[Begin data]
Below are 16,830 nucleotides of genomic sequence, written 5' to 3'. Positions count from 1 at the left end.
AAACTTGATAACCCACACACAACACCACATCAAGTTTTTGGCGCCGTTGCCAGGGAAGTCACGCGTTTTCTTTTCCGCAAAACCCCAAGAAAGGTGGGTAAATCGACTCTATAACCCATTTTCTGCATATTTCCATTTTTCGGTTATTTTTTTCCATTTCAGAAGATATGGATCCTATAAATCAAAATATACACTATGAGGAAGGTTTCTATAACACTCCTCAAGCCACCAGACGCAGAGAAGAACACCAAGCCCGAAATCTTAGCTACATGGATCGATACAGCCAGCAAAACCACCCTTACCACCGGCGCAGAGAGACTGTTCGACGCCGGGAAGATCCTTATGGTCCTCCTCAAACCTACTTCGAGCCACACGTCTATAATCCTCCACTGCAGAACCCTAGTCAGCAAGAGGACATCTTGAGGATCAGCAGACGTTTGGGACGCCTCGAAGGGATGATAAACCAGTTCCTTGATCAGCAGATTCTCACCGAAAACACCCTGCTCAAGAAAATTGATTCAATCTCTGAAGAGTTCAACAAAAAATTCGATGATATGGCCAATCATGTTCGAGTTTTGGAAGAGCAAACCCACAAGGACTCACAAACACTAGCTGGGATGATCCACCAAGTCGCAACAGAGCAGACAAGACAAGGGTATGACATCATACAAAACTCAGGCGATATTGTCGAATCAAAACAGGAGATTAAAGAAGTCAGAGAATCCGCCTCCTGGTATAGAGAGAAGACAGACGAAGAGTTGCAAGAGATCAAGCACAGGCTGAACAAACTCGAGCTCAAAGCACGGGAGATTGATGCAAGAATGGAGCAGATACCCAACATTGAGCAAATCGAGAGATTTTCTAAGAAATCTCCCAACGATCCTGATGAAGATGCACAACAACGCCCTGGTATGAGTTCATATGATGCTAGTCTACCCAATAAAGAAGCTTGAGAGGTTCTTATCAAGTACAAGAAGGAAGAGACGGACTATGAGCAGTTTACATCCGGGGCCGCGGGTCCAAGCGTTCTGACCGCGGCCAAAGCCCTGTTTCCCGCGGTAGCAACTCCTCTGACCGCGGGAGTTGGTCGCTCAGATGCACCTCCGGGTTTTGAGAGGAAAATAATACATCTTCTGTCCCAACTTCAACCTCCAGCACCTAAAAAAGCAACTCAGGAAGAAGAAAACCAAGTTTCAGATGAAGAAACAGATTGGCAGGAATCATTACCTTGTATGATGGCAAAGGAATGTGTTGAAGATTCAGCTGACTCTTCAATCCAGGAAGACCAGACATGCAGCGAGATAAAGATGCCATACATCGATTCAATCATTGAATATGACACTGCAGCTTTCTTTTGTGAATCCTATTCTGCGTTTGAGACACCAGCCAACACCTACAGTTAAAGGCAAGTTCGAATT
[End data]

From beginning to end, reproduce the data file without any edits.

Below are 16,830 nucleotides of genomic sequence, written 5' to 3'. Positions count from 1 at the left end.
AAACTTGATAACCCACACACAACACCACATCAAGTTTTTGGCGCCGTTGCCAGGGAAGTCACGCGTTTTCTTTTCCGCAAAACCCCAAGAAAGGTGGGTAAATCGACTCTATAACCCATTTTCTGCATATTTCCATTTTTCGGTTATTTTTTTCCATTTCAGAAGATATGGATCCTATAAATCAAAATATACACTATGAGGAAGGTTTCTATAACACTCCTCAAGCCACCAGACGCAGAGAAGAACACCAAGCCCGAAATCTTAGCTACATGGATCGATACAGCCAGCAAAACCACCCTTACCACCGGCGCAGAGAGACTGTTCGACGCCGGGAAGATCCTTATGGTCCTCCTCAAACCTACTTCGAGCCACACGTCTATAATCCTCCACTGCAGAACCCTAGTCAGCAAGAGGACATCTTGAGGATCAGCAGACGTTTGGGACGCCTCGAAGGGATGATAAACCAGTTCCTTGATCAGCAGATTCTCACCGAAAACACCCTGCTCAAGAAAATTGATTCAATCTCTGAAGAGTTCAACAAAAAATTCGATGATATGGCCAATCATGTTCGAGTTTTGGAAGAGCAAACCCACAAGGACTCACAAACACTAGCTGGGATGATCCACCAAGTCGCAACAGAGCAGACAAGACAAGGGTATGACATCATACAAAACTCAGGCGATATTGTCGAATCAAAACAGGAGATTAAAGAAGTCAGAGAATCCGCCTCCTGGTATAGAGAGAAGACAGACGAAGAGTTGCAAGAGATCAAGCACAGGCTGAACAAACTCGAGCTCAAAGCACGGGAGATTGATGCAAGAATGGAGCAGATACCCAACATTGAGCAAATCGAGAGATTTTCTAAGAAATCTCCCAACGATCCTGATGAAGATGCACAACAACGCCCTGGTATGAGTTCATATGATGCTAGTCTACCCAATAAAGAAGCTTGAGAGGTTCTTATCAAGTACAAGAAGGAAGAGACGGACTATGAGCAGTTTACATCCGGGGCCGCGGGTCCAAGCGTTCTGACCGCGGCCAAAGCCCTGTTTCCCGCGGTAGCAACTCCTCTGACCGCGGGAGTTGGTCGCTCAGATGCACCTCCGGGTTTTGAGAGGAAAATAATACATCTTCTGTCCCAACTTCAACCTCCAGCACCTAAAAAAGCAACTCAGGAAGAAGAAAACCAAGTTTCAGATGAAGAAACAGATTGGCAGGAATCATTACCTTGTATGATGGCAAAGGAATGTGTTGAAGATTCAGCTGACTCTTCAATCCAGGAAGACCAGACATGCAGCGAGATAAAGATGCCATACATCGATTCAATCATTGAATATGACACTGCAGCTTTCTTTTGTGAATCCTATTCTGCGTTTGAGACACCAGCCAACACCTACAGTTAAAGGCAAGTTCGAATT